Well now, here’s some heart-warming news for Connecticut bird lovers: the mid-winter “Puddle Duck” count is up. In fact, say state environmentalists, the overall count of duckies wintering in our old Land of Steady Habits is way up.
Here’s the Department of Energy and Environmental Protection’s full press release with the good-news stats:
Staff from Connecticut’s Department of Energy and Environmental Protection (DEEP) conducted the annual Midwinter Waterfowl Survey on January 8 and 9, 2014. The survey is conducted throughout the Atlantic Flyway, and is used as an index of long-term wintering waterfowl trends. The Atlantic Flyway is a bird migration route that generally follows the Atlantic Coast of North America and the Appalachian Mountains. In Connecticut, the survey is conducted from a helicopter and a census is obtained from the coast, the three major river systems, and selected inland lakes and reservoirs.
Survey conditions for the 2014 Midwinter Waterfowl Survey were excellent, with extremely cold weather preceding and during the survey. Large blocks of ice were present on all three of the major rivers (Thames, Connecticut, Housatonic), most inland waterbodies were frozen, and many coastal marshes were icebound. The midwinter survey is designed to index wintering waterfowl that have been pushed to the coast when inland waters freeze.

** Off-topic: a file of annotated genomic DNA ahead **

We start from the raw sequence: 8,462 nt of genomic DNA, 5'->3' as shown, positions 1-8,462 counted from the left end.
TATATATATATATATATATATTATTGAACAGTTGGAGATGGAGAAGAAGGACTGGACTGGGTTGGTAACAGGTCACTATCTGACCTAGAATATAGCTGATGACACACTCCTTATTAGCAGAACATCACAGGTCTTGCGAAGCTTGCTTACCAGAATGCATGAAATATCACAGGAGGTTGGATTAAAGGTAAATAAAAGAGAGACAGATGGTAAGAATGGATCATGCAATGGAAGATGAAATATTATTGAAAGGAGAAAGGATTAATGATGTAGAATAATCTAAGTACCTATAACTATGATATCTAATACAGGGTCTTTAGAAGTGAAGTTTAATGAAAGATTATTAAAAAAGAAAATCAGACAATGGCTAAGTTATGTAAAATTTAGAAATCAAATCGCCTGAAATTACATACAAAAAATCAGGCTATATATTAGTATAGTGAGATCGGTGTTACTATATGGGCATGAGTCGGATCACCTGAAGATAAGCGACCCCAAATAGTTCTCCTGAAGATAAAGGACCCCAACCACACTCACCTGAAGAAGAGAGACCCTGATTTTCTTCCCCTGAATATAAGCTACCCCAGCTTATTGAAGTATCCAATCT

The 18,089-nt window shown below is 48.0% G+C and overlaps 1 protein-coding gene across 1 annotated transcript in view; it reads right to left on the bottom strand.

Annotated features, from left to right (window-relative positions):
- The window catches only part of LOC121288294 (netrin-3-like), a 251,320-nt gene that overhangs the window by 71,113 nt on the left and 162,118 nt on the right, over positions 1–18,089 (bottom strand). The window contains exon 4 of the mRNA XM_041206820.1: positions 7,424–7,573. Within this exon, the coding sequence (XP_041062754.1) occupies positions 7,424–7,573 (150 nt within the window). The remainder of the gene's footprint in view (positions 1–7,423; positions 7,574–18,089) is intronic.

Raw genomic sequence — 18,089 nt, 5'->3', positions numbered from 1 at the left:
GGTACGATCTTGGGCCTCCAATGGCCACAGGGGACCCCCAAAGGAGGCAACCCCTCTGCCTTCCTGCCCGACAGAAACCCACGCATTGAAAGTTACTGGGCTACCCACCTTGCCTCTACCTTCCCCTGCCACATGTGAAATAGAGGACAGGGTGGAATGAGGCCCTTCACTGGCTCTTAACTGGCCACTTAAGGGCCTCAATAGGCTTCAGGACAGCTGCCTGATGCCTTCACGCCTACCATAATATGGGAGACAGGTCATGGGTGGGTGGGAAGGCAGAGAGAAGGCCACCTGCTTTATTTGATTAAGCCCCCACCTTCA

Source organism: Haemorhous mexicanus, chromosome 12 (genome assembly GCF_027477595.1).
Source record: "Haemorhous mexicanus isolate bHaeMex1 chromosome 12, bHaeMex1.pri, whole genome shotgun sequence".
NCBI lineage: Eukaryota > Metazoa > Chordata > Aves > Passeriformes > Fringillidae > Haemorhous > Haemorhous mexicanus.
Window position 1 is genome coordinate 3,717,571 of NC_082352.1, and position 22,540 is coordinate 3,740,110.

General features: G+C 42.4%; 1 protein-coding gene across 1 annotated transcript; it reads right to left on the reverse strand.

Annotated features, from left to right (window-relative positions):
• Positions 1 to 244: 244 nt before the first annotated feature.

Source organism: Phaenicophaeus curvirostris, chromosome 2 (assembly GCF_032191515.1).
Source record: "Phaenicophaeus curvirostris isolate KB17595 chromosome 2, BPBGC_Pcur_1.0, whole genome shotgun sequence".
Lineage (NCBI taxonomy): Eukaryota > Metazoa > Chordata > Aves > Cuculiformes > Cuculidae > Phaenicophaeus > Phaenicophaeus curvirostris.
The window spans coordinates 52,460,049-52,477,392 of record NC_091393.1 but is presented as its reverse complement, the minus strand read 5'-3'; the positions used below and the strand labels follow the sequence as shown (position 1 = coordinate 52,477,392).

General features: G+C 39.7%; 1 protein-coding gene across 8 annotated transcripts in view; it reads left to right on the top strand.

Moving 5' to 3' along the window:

The total number of ducks observed during the survey was 19,375. This is higher than both the five-year and 10-year averages. The puddle duck count of 10,141 was twice the recent five-year average of 4,734, and well above the 10-year average of 3,700. The scaup count was the highest since 2011. Scaup were observed in many areas on the survey, albeit in smaller groups than normal. Scaup wintering numbers in Connecticut continue to be lower than historical counts. The decline in the continental scaup population continues to be a concern for biologists nationwide. Habitat changes on the scaup’s breeding grounds may be a factor in the long-term decline of the population. Atlantic brant numbers were lower than in previous years, while Canada goose counts were the highest since 1994.
Following a recent trend, many puddle ducks (particularly mallards) were observed in urban sanctuaries, often associated with supplemental feeding activities. “The Department discourages citizens from feeding waterfowl for a number of reasons, including increased risk of disease transmission, potential for poor nutrition, and a clouding of the real issue facing waterfowl and wildlife in general in Connecticut – loss of suitable habitat,” said Rick Jacobson, Director for the DEEP Wildlife Division. The Department has published a brochure, “Do Not Feed Waterfowl,” that outlines the potential hazards of feeding waterfowl. It is available on the DEEP website at www.ct.gov/dep/lib/deep/wildlife/pdf_files/game/NoFeedWF.pdf.
Connecticut Midwinter Waterfowl Survey
Results for Major Species*
Species 2014 2013 Five-year Avg.
Atlantic Brant 1,100 900 1,400
Black Duck 4,800 3,100 2,700
Bufflehead 1,100 1,000 1,000
Canada Goose 7,600 4,100 3,700
Canvasback 100 100 100
Mallard 4,300 2,300 1,900
Merganser 1,100 1,300 1,200
Mute Swan 600 500 700
Long-tailed Duck 600 400 300
Common Goldeneye 1,000 500 800
Scaup 5,000 2,400 2,400
* rounded to nearest hundred
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